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I'm trying to use toString() method of an object inside ArrayList, and it was printing the memory address instead the expected values. I translated my classes to English, sorry if I forget something, just quest if you don't understand. Let's see my code:

Schedule class (I supressed getters and setters):

static Professor professor;
static Room room;
static Classroom classroom;

public String toString() {
        return "Schedule [getProfessor()=" + getProfessor() + ", getRoom()="
                + getRoom() + ", getClassRoom()=" + getClassRoom() + ", getClass()=" + getClass() + ", hashCode()="
                + hashCode() + ", toString()=" + super.toString() + "]";


ArrayList<Professor> professor = new ArrayList<Professor>();
ArrayList<Room> room = new ArrayList<Room>();
ArrayList<Classroom> classroom = new ArrayList<Classroom>(); 
public ArrayList<Schedule[][]> sched = new ArrayList<Schedule[][]>();

I'm using genetic algorithm (at moment I'm learning about it, so, I don't know a lot), here is my "population generator":


public static void generatePopulation(School school){

        // Shuffle the arraylist for generate a random population

        Schedule[][] sched1 = new Schedule[1][1];

        // Generate population (just a little test to see if it works)
        sched1[0][0].addEverything(school.getProfessor().get(0), school.getClassroom().get(0), school.getRoom().get(0));


 (... school and associations created ...)
    System.out.println(school.getSched().isEmpty()); // it returns false, that is, isn't empty
    // returns "[[Lentidades.Schedule;@40914272" (entidades = name of my package)

So, why I'm receiving memory position instead the expected values? I think I don't forgot nothing, but if you see something strange in this code, just send a question and I will explain / paste the remaining code.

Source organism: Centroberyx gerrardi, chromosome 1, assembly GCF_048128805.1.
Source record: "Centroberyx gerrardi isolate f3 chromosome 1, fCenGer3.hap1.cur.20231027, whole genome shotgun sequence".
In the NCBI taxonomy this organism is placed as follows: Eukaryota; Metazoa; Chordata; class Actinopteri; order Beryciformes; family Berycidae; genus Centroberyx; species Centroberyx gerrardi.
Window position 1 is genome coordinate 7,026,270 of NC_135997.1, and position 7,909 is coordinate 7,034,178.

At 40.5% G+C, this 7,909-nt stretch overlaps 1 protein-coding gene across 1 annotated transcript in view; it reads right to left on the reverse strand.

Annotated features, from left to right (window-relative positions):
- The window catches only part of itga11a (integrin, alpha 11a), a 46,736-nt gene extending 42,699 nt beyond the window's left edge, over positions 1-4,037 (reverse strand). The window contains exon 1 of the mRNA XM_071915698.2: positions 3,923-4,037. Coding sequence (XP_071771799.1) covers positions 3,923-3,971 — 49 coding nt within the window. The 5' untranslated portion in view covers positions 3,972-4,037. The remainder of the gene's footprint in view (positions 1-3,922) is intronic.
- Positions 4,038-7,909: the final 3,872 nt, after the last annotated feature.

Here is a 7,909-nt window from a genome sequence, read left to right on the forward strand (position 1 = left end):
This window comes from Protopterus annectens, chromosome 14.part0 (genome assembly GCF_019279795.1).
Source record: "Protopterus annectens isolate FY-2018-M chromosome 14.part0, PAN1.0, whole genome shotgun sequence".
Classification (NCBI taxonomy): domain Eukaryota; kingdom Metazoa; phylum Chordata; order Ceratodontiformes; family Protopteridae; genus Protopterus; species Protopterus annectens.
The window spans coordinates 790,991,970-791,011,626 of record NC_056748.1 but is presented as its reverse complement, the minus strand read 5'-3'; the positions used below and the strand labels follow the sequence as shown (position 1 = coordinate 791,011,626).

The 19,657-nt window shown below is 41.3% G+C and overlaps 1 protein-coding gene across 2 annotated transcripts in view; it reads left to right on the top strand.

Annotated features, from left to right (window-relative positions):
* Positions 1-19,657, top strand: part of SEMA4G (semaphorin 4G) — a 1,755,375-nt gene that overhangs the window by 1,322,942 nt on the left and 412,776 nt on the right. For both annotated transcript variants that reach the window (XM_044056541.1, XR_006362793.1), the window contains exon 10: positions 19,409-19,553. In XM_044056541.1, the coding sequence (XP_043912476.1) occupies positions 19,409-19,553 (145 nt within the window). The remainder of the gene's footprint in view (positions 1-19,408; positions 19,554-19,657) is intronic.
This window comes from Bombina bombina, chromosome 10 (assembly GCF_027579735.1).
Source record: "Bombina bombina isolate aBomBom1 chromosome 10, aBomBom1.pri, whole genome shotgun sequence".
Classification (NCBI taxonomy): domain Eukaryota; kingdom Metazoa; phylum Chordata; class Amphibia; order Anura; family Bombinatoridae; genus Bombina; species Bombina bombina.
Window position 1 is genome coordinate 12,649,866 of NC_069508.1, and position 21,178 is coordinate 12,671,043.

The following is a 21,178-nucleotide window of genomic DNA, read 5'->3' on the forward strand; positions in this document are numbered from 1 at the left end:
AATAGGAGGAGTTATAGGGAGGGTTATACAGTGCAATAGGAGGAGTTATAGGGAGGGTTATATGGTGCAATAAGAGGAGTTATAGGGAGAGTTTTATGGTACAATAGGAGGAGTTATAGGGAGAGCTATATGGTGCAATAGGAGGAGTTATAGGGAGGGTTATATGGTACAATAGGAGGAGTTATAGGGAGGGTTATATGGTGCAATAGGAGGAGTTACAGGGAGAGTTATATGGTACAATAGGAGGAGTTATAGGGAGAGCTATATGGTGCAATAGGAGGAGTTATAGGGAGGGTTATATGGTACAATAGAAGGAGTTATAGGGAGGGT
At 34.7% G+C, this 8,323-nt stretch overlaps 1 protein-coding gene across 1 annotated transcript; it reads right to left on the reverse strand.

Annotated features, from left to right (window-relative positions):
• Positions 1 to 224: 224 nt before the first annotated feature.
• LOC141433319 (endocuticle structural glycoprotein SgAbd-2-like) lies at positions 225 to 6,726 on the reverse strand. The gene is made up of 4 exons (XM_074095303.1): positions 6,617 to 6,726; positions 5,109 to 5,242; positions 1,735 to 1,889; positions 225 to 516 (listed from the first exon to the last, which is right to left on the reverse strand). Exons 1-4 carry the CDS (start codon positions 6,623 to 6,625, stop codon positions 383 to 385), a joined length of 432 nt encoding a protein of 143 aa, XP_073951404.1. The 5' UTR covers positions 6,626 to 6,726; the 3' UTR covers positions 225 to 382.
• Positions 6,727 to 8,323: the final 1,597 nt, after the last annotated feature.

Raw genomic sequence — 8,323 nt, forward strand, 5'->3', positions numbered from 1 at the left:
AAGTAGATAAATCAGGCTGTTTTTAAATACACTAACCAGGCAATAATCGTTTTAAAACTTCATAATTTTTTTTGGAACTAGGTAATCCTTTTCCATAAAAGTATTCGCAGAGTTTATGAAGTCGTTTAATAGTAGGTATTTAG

share|improve this question
It's not really the memory address per SE. It is your object that has been serialized to a string – user195488 Apr 21 '13 at 18:57
Why are your variables static? That's almost certainly a bad idea. – Jon Skeet Apr 21 '13 at 18:57
Yep, now I see that in my project hahaha. Already fixed that (: – Fernando Paladini Apr 21 '13 at 19:10

1 Answer 1

up vote 6 down vote accepted

You are receiving an array of Schedules, therefore your toString() method is never used.

Look at the [[ part of the [[Lentidades.Schedule;@40914272 output, this tells you that an 2-dimensional array is being printed.

As @JonSkeet and @MarounMaroun points out, an easy way to print arrays is by using Arrays.toString() for one-dimensional arrays, or Arrays.deepToString() for multi-dimensional.

share|improve this answer
Consider referring to Arrays.toString... – Jon Skeet Apr 21 '13 at 19:01
To add to this, you can use Arrays.toString to print an array's contents:… – eldris Apr 21 '13 at 19:01
Thanks @Keppil ! But I'm still getting errors. I wrote: System.out.println(Arrays.deepToString(school.getSched().get(0))); and I'm receiving "[[null]]". – Fernando Paladini Apr 21 '13 at 19:14
@FernandoPaladini: That means that something went wrong populating your array, you only have one null schedule. My guess is that you should look at the addEverything() method for clues. – Keppil Apr 21 '13 at 19:16
I delete "static" type from my attributes and methods of Schedule class, now I'm getting the following error: "Exception in thread "main" java.lang.NullPointerException" In this code: sched1[0][0].addEverything(school.getProfessor().get(0), school.getClassroom().get(0), school.getRoom().get(0)); – Fernando Paladini Apr 21 '13 at 19:20

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